Looking for heroes as diligently as searching for failures – The Journal Record
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As we left the arena after the Thunder game that was canceled due to the coronavirus, I remarked to my disappointed son that, perhaps on the bright side, he would remember this night for the rest of his life. What emotions these future memories spark in us, of course, will depend on how events unfold over the next several months. I think most of us would prefer to live in less interesting times.
We can be sure of one thing, though. We will be inundated with stories and conversation about how our governments have failed us in this crisis. Indeed, we have already heard accounts of missed opportunities to test the sick during the early onset of the disease or to develop a vaccine before the epidemic enveloped China.
I have no doubt that our public servants have made many mistakes in dealing with this situation – just as I am positive they will err in dealing with future challenges. They blunder because, like the rest of us, they are imperfect human beings who are charged with making difficult and life-altering decisions under conditions of radical uncertainty. We should remember that while one official may fail to perceive the nature or gravity of the situation, a brilliant researcher at a government agency will discover the key to an effective vaccine while colleagues in another government office will spot a crucial pattern in the course of infection that no one else recognized. Without human imperfection, there can be no heroes. We need to look for them as diligently as we search for the failures.
It is also likely we will lament the always complex and sometimes inefficient nature of a political system with multiple layers of authority. Many look at the seemingly swift and decisive action undertaken by other nations’ more centralized regimes and wish we could dispense with federalism. We should remember that our patchwork quilt of different state and local responses to the epidemic provides, just as the laboratory does for scientists seeking a vaccine, the precious capacity to experiment with different approaches to solving different aspects of the crisis. Our national officials have long experience in communicating with their state counterparts and coordinating responses when necessary.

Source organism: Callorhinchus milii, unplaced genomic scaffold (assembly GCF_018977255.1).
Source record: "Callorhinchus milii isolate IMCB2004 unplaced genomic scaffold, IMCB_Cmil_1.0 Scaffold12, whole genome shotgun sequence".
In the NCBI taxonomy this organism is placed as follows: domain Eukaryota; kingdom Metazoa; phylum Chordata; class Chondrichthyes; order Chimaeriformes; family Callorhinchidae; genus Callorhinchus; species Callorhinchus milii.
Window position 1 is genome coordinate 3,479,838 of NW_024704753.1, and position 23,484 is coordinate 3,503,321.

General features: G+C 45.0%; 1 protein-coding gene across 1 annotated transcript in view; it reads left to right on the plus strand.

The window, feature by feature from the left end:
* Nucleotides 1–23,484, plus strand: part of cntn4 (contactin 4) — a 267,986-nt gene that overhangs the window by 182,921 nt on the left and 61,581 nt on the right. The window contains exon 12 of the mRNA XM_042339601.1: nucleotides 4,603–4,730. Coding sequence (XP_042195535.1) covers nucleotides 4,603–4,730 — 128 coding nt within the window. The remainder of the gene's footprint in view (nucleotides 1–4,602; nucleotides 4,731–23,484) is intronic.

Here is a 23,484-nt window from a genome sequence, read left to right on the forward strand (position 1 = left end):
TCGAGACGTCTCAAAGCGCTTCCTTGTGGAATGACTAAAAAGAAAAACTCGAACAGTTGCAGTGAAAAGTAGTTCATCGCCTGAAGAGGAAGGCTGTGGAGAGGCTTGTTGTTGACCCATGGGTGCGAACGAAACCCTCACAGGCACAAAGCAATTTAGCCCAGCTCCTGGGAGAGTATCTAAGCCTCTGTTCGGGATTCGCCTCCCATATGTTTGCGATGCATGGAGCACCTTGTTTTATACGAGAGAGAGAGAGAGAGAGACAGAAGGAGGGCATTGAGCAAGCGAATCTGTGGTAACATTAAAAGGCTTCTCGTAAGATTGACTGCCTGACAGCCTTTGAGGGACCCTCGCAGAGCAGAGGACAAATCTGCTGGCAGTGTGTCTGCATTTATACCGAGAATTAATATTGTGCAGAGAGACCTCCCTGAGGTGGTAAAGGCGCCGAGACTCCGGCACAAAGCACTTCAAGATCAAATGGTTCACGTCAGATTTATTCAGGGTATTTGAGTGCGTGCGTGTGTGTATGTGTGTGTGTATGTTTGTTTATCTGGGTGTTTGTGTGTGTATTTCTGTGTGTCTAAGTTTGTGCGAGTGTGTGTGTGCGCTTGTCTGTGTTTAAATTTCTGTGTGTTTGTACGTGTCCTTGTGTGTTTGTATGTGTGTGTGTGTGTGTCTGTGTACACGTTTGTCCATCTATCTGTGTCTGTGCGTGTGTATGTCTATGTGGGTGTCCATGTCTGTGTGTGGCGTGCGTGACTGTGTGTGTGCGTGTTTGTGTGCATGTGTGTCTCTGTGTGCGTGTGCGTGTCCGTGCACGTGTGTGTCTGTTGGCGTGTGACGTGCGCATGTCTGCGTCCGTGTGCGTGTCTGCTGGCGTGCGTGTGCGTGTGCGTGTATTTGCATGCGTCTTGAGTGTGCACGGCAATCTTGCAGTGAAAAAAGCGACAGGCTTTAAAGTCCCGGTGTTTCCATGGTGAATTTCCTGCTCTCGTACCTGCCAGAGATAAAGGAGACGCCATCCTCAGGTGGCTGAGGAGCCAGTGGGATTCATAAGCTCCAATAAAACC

Finally, it is important to keep in mind that the United States is blessed with abundant social capital that enables our people, despite our great size and differences, to successfully manage even the most challenging problems. Other national governments struggle to control both their institutions and people, issuing edicts that will force them to do what the government believes is necessary to stop the spread of the virus. In America, on the other hand, our private institutions, including our enormous and vibrant nonprofit sector, independently act to creatively and effectively deal with crises. As with federalism, but on an even larger scale, the sheer variety of their responses will generate good ideas that will be passed on to others.
Our families demonstrate the same initiative and ingenuity. No one has to tell us what to do – we read and talk to each other about the threat and, before a moment has passed, we’ve come up with a plan and cleaned the stores out of what we need to make it happen. While I dread what is about to come, there’s part of me that’s eager to find out what extraordinary things we’ll do to respond.
Andrew Spiropoulos is the Robert S. Kerr, Sr. Professor of Constitutional Law at Oklahoma City University and the Milton Friedman Distinguished Fellow at the Oklahoma Council of Public Affairs. The views expressed in this column are those of the author and should not be attributed to either institution.